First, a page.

You’ve likely heard many of the jokes before. There are three kinds of people in the world: those who can count and those who can’t. Or there are 10 kinds of people in the world: those who understand binary and those who don’t. Or maybe even there are two kinds of people in the world: those who divided the world into two kinds of people and those who don’t; which one are you?
When confronted with such stark dichotomies you might well respond that the real world is more nuanced and complex – it truth it’s not that simple. There are a number of valid approaches to solving most problems and even if some are clearly wrong there are likely a number that are all equally right. So with the approach I will talk about below I want to make clear that I am not trying to describe a ‘right’ method and a ‘wrong’ method for building a product development organization; instead I will be talking about my personal preferences and the kind of approach that most resonates with me. My passions lead me toward a particular way of thinking about product development; it’s a way of engaging that motivates and inspires me. Other people will think about these topics differently and may find equal satisfaction in their own perspectives. With that in mind, let me share first a picture and then an explanation of what I mean.
When I talk about developing or working in a product development organization, the “product” part actually comes at the end of a longer chain. Product development starts with people development: building a strong team and investing in them to ensure they are collaboratively doing their best work. Then people need to be offered the right process to follow; this is where Agile as a development methodology fits in. With the right people and a solid process – all supported by a strong foundation of purpose and principles – the team can create amazing products.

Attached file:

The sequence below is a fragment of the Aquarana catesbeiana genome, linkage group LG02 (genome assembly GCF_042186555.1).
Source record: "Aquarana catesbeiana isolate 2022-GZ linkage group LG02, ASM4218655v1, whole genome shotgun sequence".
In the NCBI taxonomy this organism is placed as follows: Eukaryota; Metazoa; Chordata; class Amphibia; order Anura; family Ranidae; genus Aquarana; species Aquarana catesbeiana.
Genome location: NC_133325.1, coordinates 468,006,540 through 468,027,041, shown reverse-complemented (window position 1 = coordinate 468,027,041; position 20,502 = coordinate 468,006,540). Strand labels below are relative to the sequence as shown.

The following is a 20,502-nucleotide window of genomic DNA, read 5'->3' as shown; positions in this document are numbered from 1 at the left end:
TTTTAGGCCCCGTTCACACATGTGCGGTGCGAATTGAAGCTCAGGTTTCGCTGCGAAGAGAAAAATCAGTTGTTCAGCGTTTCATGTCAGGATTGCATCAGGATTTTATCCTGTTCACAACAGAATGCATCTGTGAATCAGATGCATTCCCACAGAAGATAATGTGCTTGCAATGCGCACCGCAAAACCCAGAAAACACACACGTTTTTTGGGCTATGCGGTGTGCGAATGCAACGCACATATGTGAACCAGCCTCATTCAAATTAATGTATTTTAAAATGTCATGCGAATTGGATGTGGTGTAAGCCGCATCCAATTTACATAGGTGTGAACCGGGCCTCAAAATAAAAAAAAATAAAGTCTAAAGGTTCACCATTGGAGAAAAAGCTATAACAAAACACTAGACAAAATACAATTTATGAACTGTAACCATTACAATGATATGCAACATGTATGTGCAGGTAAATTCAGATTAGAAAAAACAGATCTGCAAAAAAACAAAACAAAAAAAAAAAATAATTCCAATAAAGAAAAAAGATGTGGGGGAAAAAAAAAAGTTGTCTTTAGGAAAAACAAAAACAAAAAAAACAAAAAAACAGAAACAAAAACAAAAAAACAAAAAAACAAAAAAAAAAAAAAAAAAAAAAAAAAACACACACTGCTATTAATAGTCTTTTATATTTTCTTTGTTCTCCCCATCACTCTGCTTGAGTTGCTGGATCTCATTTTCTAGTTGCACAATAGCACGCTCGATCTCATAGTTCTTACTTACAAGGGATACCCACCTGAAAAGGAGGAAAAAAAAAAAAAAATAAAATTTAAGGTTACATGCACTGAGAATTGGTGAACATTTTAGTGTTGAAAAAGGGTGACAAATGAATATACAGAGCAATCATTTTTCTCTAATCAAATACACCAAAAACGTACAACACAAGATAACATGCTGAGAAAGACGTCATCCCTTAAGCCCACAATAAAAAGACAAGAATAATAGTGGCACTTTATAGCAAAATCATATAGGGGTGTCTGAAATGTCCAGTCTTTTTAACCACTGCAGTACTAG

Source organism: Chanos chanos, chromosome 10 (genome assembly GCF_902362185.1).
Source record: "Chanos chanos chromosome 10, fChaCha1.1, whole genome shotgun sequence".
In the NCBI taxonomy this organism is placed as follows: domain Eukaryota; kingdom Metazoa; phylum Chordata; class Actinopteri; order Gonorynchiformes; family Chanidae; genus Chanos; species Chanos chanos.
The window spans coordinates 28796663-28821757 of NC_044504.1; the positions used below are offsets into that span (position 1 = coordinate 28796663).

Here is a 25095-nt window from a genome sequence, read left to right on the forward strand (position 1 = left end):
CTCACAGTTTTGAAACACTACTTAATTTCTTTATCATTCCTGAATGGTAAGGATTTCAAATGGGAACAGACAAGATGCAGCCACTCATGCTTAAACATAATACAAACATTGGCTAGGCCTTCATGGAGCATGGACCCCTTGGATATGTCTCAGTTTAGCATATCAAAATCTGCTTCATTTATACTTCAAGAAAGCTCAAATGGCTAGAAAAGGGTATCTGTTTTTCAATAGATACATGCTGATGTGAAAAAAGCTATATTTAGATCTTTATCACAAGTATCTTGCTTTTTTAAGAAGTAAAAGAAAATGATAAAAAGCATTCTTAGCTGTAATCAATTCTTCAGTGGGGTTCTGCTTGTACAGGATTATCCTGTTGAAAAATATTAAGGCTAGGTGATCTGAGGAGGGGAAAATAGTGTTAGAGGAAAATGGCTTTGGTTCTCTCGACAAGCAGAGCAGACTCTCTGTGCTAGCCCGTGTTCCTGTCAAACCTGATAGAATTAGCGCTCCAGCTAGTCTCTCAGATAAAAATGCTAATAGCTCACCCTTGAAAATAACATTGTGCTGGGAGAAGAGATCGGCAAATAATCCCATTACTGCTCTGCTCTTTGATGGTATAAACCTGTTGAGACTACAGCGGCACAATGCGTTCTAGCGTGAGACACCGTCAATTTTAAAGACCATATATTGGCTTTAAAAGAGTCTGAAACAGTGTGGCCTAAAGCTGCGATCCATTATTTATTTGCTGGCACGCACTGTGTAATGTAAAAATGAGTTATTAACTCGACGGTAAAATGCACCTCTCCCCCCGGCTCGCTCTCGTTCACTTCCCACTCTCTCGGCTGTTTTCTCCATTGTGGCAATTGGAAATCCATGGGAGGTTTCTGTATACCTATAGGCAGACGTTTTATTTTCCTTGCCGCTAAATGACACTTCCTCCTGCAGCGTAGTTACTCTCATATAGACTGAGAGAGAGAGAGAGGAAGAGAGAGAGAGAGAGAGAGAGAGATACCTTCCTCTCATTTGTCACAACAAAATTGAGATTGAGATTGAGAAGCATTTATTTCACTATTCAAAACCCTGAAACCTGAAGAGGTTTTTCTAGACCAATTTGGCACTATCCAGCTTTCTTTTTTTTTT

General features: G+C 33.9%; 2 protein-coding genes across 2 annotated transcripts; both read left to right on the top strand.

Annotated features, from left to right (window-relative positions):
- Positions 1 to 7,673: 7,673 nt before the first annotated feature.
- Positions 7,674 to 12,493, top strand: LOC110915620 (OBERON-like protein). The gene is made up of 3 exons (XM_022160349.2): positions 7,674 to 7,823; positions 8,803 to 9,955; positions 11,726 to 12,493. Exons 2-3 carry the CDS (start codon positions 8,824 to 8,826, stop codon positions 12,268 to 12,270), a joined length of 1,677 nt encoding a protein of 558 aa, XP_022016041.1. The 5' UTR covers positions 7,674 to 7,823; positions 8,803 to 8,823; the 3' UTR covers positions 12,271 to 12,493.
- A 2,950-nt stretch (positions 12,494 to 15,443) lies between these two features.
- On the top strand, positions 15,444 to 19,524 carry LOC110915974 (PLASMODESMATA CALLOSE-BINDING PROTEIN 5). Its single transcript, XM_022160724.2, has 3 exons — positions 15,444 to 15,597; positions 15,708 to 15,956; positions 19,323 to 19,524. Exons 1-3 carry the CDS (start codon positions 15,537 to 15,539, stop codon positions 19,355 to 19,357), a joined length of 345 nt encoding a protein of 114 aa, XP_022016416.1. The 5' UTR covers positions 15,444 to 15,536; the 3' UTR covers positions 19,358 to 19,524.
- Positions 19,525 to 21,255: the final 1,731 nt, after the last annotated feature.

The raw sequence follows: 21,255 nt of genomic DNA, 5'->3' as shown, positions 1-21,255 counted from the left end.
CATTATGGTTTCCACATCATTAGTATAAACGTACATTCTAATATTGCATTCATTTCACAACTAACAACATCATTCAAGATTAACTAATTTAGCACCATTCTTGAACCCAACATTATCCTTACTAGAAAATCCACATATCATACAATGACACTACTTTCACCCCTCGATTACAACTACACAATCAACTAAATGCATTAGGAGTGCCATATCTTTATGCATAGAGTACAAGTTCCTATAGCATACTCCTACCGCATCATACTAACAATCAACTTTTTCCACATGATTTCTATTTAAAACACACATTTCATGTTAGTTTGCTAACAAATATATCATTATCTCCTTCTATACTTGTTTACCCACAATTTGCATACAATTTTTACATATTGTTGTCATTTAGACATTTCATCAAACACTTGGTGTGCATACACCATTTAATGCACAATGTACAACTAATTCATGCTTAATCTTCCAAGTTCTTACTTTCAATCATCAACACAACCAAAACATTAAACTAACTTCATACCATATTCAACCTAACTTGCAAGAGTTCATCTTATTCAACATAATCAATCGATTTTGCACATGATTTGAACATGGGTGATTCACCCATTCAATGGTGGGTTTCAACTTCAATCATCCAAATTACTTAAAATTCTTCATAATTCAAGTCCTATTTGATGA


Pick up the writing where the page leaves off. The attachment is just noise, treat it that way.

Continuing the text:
From my perspective – and as I stated above this is only my perspective – starting with people is crucial. A primary focus on building products can lead to viewing people as a fungible resource or a cost for product development. Focusing on creating a great team and investing in the members of that team will generate passionate people who can do amazing things; that’s been my experience anyway. I’ve also seen the toll it takes on people to drive them relentlessly in the service of hitting a product delivery deadline; such an approach rarely produces results that satisfy even in the short-term much less the long term. The bridge connecting a strong and valued team with outstanding product development is a process that facilitates great work. With nearly 15 years in the software development industry I’ve found Agile to be just such a process. Its focus on sustainable effort, collaborative development, and iterative growth helps solid teams deliver consistently excellent products and services. I also appreciate that Agile encourages self-organizing teams, which gives the specific individuals involved the flexibility to craft a process that works best for them and for the type of product or problem they are working on.
Another way to think about people, process and product is to talk about who, how and what. I find the who and how questions (as well as the why questions of purpose and principles) far more interesting than the what questions. Given a strong team to work with and an effective process to employ I can find lots of different products interesting to work on, while a poorly motivated team or an overly rigid process can take the joy out of working on even the most interesting product. I know not everyone thinks that way; some people find specific problems or products inherently fascinating and they don’t care who they work with as long as they get to work in a specific area (financial software or geophysics or microprocessors). But for me thinking about who to work with and how to work well together is more exciting than thinking about what specific problem to solve or product to build.
There are of course other ways to approach product development. I fully acknowledge that my perspective is shaped by my own interests and passions: I find it richly rewarding to invest deeply in people and to promote a collaborative processes while I find it challenging to sustain a simple focus on products. Other people are no doubt wired differently and would thrive in an environment that was product-driven. I’ve experienced professional success and growth when I am in roles that allow me to focus primarily on people and process, and in these circumstances the teams I’ve been part of have produced some amazing products. But I know this isn’t the only way to work because in truth it’s not that simple.